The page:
/* But memove will copy all the available data in the stream 
            memmove(overflow_buffer, _data, _size);

            /* CGColorSpaceCreateIndexed is a nop when N is greater than 256 */
            cs = CGColorSpaceCreateIndexed(base_cs, N_, overflow_buffer);
            if ( overflow_buffer )


/* else if 4th element is a pdf string get it and do stuff ...*/
if ( CGPDFArrayGetString(cs_index_array, 3, &lookup_str) == 1 ) {
    lookup_size_ = (N + 1) * CGColorSpaceGetNumberOfComponents(base_cs);
    if ( lookup_size_ != CGPDFStringGetLength(lookup_str) ) {
        message = "invalid `Indexed' color space: invalid lookup entry.";
        goto RELEASEANDEXIT;
    buffer = CGPDFStringGetBytePtr(lookup_str);
    cs = CGColorSpaceCreateIndexed(base_cs, N__, buffer);


/* at this point cs is NULL */
message = "invalid `Indexed' color space: lookup entry is not a stream or a string.";

/* result in cs */
CGPDFArrayGetInteger gets an object from an arbitrary position in a pdf array, starting at 0. The number of indexed colors is read from the third array position (index 2), multiplied by the number of color components of the base colorspace and then (if using pdf stream) allocated with a x_calloc. We basically control the size passed to x_calloc. If the resultant value is for instance -10, x_calloc will allocate a small amount of memory and return a valid pointer. If the inner colorspace is /DeviceRGB with 3 color components, passing a value of 0x55555555 will do the trick.
Then the memmove will potentially overflow the small buffer with an arbitrary number of arbitrary bytes. The function CGColorSpaceCreateIndexed can be considered as a no-op as it will use this buffer only if our controlled size is a positive less than 0xff, not the interesting case.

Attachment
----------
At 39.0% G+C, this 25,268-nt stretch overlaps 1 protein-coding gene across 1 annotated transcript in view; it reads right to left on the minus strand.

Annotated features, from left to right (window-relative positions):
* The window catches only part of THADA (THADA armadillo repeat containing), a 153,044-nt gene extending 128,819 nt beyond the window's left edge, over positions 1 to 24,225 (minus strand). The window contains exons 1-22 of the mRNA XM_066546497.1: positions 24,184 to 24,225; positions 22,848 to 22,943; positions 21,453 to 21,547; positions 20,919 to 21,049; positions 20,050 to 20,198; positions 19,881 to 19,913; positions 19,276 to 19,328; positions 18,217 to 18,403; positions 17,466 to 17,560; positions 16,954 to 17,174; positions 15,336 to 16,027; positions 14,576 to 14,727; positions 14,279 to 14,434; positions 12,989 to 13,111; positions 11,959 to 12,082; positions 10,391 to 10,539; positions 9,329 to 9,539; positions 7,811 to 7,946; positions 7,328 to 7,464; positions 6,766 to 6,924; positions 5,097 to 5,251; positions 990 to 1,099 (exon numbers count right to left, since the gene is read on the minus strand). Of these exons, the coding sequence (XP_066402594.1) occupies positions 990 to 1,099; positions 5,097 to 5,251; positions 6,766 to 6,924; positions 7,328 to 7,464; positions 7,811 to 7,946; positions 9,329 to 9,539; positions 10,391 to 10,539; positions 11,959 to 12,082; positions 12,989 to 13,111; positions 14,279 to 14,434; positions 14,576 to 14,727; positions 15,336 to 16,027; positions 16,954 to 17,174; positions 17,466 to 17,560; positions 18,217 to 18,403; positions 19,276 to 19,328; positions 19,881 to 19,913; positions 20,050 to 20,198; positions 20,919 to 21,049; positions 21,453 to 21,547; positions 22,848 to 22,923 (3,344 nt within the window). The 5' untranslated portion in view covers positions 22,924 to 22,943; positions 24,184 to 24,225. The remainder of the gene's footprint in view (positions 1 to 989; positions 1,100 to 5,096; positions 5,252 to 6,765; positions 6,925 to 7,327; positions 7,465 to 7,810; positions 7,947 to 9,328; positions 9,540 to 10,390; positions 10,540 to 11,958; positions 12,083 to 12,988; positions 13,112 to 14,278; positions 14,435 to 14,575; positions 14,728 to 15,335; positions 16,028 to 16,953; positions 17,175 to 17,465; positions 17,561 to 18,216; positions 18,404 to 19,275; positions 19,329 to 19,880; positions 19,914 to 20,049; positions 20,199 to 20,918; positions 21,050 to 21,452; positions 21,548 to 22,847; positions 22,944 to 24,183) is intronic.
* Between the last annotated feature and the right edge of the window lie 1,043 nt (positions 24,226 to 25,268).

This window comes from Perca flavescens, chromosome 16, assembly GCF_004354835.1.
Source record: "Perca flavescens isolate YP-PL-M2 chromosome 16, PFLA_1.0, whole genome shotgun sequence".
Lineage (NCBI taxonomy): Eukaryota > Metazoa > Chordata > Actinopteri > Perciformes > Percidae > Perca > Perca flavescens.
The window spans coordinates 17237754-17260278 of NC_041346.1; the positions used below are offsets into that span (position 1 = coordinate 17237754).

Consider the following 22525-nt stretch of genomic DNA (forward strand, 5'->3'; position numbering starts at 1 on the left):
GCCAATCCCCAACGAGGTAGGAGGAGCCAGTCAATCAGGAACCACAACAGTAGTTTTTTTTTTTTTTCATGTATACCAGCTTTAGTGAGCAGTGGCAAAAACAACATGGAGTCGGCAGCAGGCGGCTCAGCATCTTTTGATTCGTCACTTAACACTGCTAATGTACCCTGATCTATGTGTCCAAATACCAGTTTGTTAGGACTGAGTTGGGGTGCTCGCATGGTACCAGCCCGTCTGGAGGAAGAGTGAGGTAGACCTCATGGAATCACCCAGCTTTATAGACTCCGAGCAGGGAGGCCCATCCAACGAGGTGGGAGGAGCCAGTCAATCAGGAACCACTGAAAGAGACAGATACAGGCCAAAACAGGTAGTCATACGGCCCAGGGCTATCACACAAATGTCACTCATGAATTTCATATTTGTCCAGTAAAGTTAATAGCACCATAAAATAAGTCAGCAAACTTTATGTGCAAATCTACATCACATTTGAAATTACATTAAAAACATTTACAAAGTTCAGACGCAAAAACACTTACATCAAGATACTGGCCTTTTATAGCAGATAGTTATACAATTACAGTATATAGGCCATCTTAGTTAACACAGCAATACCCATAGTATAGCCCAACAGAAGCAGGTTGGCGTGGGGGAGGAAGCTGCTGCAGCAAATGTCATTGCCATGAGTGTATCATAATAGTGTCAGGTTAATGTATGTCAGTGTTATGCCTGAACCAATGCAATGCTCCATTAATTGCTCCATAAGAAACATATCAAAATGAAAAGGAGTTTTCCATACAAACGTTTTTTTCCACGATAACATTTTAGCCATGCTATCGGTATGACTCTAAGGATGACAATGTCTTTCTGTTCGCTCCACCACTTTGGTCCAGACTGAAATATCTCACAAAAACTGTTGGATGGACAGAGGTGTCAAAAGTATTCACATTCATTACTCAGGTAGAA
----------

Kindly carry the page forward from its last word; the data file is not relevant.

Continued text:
A 100% reliable PoC exploit can be downloaded from the github project. This exploit needs a companion information leakage vulnerability to bypass ASLR, DEP and Code signing iOS exploit mitigations. The exploit is presented as a cgi script that expects to get the dyld_shared_cache address, the shellcode address and the iOS version as GET parameters. It executes arbitrary code in the context of SafariMobile.


There is an live online demo for iPhone4 and iPhone5 with IOS7.1.2 here

Thursday, September 18, 2014

CoreGraphics Information Disclosure - CVE-2014-4378

This article explores the exploitability of MobileSafari on IOS 7.1.x. Using a crafted PDF file as an HTML image makes it possible to leak information about the memory layout to the browser Javascript interpreter. Apple CoreGraphics library fails to validate input when parsing the colorspace specification of an inline image embedded in a PDF content stream. he issue results in an information leak vulnerability that improves the adversary capability of exploit other vulnerabilities in any application linked with this library. This is also proved useful to bypass a several exploit mitigations such as ASLR, DEP and CodeSigning. A 100% reliable PoC leak-exploit can be downloaded from github
Quick links: White paper, PoC Exploit generator in python
  • Title: Apple CoreGraphics Information Disclosure
  • CVE Name: CVE-2014-4378
  • Permalink:
  • Date published: 2014-09-18
  • Date of last update: 2014-09-18
  • Class: Client side / Out of bounds memory read
  • Advisory: HT6441 HT6443

Vulnerability Details